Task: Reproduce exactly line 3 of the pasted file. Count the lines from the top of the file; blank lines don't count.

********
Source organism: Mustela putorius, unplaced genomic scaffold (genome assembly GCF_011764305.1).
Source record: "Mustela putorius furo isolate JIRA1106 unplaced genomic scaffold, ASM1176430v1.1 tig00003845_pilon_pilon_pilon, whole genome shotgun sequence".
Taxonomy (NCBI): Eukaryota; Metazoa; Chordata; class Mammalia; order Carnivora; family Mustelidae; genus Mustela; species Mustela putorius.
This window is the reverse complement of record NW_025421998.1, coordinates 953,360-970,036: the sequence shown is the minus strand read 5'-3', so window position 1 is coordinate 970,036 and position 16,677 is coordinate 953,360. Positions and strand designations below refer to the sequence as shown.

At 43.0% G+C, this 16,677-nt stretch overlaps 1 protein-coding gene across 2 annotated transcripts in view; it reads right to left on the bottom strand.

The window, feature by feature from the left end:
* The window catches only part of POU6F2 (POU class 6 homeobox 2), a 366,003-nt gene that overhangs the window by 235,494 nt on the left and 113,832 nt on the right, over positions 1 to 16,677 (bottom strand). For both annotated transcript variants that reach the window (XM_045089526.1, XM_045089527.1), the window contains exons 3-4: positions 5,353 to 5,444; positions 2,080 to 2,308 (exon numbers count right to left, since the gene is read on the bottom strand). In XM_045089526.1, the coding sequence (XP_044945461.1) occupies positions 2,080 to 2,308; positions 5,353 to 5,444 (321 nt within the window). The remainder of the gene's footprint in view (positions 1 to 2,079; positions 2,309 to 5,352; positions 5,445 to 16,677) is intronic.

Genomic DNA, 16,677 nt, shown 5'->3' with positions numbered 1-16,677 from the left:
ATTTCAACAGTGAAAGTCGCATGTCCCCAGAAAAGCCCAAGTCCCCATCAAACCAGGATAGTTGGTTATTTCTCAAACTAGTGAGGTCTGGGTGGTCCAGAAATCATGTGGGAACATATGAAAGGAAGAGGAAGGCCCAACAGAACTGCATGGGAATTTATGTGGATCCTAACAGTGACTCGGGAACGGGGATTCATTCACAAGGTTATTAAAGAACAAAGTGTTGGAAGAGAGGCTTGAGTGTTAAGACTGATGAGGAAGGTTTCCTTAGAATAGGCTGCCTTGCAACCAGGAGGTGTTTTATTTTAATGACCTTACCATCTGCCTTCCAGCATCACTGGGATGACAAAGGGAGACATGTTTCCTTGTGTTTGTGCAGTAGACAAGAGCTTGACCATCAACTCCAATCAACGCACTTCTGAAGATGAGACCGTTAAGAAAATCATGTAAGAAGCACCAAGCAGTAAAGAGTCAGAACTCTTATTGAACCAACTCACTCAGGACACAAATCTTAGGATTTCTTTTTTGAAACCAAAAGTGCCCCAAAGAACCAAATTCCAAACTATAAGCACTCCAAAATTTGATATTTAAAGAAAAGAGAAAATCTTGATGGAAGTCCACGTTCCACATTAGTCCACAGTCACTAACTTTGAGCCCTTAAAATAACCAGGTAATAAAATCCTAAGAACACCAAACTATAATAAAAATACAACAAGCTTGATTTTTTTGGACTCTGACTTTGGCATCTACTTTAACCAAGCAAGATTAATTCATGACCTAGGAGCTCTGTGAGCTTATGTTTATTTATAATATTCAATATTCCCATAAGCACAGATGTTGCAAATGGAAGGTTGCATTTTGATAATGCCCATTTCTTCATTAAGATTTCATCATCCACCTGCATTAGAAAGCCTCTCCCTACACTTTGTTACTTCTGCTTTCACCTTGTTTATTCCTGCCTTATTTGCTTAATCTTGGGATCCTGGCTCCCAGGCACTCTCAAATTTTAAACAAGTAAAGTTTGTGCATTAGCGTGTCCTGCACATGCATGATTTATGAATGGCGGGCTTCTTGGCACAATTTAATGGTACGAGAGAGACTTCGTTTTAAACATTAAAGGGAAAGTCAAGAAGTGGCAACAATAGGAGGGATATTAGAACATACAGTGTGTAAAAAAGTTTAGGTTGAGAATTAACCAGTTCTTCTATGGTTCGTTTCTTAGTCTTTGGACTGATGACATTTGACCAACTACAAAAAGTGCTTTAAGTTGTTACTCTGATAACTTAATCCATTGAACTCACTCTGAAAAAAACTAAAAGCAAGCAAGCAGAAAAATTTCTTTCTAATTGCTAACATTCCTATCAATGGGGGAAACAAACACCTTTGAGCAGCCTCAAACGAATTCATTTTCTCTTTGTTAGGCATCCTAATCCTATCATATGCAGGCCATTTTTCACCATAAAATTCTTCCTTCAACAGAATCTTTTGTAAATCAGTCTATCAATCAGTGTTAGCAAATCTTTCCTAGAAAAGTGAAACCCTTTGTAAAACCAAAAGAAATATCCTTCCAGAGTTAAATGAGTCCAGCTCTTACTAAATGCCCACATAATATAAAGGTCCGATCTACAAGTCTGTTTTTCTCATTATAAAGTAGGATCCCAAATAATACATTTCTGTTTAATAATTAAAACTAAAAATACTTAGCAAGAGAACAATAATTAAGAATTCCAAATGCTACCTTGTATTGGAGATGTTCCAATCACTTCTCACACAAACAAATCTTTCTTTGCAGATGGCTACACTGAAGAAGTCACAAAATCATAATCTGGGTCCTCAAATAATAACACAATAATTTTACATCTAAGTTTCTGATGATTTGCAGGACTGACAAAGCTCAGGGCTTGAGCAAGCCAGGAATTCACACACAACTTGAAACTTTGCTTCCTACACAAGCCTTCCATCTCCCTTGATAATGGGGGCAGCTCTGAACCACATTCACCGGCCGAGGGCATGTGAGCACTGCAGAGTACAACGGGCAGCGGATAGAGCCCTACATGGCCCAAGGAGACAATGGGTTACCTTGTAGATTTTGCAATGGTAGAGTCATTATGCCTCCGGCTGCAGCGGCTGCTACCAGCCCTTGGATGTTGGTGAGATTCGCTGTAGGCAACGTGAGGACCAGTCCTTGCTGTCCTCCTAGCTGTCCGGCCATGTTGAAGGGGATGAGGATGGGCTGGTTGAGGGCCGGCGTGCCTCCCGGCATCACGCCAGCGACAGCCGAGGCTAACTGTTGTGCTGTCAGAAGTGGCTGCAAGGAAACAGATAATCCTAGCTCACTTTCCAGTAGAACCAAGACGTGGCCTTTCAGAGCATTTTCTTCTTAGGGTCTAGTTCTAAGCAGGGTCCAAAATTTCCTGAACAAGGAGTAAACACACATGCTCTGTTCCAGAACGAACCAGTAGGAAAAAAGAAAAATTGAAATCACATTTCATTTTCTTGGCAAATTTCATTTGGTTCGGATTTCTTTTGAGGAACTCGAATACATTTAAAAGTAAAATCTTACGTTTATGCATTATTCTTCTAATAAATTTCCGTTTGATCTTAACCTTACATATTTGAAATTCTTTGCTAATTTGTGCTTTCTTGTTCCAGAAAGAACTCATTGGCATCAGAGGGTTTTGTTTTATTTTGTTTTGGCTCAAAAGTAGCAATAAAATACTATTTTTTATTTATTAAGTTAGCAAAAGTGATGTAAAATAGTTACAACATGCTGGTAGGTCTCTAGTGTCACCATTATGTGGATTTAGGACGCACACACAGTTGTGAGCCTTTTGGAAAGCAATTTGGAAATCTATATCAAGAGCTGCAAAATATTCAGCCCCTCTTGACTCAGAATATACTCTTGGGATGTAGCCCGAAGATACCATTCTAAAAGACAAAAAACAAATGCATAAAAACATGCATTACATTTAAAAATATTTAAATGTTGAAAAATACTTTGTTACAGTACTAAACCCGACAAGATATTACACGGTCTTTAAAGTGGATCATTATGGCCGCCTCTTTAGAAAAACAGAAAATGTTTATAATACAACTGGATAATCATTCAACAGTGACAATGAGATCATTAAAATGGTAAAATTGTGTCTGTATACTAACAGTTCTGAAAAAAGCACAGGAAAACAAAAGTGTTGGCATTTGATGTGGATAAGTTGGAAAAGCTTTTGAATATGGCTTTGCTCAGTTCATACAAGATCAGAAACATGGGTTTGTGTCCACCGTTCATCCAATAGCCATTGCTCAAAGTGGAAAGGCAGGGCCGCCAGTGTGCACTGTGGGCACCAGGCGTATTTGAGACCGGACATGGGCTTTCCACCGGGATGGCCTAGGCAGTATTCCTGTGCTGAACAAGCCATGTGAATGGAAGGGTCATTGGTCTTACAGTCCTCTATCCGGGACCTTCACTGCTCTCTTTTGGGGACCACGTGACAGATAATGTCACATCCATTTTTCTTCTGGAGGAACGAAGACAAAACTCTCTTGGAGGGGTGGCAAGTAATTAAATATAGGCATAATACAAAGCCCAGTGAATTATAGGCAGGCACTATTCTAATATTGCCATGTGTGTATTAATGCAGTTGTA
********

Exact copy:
Taxonomy (NCBI): Eukaryota; Metazoa; Chordata; class Mammalia; order Carnivora; family Mustelidae; genus Mustela; species Mustela putorius.